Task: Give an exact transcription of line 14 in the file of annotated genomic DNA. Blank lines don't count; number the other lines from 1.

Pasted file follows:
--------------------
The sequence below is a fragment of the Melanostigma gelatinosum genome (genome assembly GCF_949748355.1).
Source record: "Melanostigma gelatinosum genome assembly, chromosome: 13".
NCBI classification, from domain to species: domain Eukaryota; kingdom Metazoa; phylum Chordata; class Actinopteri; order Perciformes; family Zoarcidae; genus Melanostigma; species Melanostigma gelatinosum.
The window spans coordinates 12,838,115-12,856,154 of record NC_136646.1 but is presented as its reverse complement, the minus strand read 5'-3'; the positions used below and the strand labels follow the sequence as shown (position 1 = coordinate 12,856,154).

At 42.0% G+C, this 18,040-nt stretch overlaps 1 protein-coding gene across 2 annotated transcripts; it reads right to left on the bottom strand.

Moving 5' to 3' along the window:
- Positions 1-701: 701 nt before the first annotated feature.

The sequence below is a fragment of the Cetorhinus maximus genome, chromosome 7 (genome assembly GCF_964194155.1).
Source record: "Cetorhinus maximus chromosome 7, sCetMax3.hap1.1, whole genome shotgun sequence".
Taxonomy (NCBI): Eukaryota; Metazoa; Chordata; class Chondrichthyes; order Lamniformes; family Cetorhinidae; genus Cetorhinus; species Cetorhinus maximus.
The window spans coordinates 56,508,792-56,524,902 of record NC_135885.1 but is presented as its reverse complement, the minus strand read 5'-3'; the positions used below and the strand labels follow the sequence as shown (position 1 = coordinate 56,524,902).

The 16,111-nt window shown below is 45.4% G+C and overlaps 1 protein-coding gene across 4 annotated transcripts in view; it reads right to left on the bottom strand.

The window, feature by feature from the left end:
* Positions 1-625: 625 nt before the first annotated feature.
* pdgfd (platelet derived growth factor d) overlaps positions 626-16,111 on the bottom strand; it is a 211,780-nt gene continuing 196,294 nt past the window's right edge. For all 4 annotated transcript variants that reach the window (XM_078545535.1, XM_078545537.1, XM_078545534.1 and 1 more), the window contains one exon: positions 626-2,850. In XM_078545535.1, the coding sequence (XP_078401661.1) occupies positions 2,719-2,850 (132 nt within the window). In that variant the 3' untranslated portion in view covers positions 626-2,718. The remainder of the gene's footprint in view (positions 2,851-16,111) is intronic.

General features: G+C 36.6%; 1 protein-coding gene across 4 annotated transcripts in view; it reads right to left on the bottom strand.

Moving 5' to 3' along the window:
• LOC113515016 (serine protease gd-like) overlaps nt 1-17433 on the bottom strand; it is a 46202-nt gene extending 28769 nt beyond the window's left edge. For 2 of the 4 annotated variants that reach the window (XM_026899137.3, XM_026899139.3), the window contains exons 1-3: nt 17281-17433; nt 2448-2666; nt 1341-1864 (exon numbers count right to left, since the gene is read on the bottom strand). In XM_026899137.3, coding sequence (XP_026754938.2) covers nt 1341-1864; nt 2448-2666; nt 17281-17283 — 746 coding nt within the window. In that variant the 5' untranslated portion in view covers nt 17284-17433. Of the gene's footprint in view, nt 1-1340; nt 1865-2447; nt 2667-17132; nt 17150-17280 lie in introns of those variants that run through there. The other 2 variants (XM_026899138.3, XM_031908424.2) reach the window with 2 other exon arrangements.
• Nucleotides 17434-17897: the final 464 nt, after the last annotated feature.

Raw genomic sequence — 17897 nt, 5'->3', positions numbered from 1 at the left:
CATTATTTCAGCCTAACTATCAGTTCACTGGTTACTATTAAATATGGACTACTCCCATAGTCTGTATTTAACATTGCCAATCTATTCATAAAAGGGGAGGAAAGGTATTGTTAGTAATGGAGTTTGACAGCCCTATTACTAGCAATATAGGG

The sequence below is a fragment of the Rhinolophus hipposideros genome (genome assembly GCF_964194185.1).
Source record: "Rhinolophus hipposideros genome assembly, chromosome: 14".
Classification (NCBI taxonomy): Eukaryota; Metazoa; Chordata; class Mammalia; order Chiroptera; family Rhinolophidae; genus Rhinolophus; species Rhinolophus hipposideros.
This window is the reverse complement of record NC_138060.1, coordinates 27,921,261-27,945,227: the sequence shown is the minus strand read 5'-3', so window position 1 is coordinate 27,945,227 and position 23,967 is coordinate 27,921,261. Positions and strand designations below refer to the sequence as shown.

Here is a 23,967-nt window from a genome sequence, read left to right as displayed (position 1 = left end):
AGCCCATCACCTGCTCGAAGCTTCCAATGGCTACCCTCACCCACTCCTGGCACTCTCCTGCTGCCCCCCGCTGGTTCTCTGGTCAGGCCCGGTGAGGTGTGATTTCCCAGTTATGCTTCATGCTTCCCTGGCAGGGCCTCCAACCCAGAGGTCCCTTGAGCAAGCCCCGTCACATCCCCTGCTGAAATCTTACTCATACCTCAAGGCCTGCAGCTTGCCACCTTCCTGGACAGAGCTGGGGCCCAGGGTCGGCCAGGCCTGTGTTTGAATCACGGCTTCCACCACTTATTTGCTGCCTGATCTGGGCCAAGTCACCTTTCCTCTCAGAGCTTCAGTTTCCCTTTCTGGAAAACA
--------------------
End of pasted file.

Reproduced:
* Positions 1-625: 625 nt before the first annotated feature.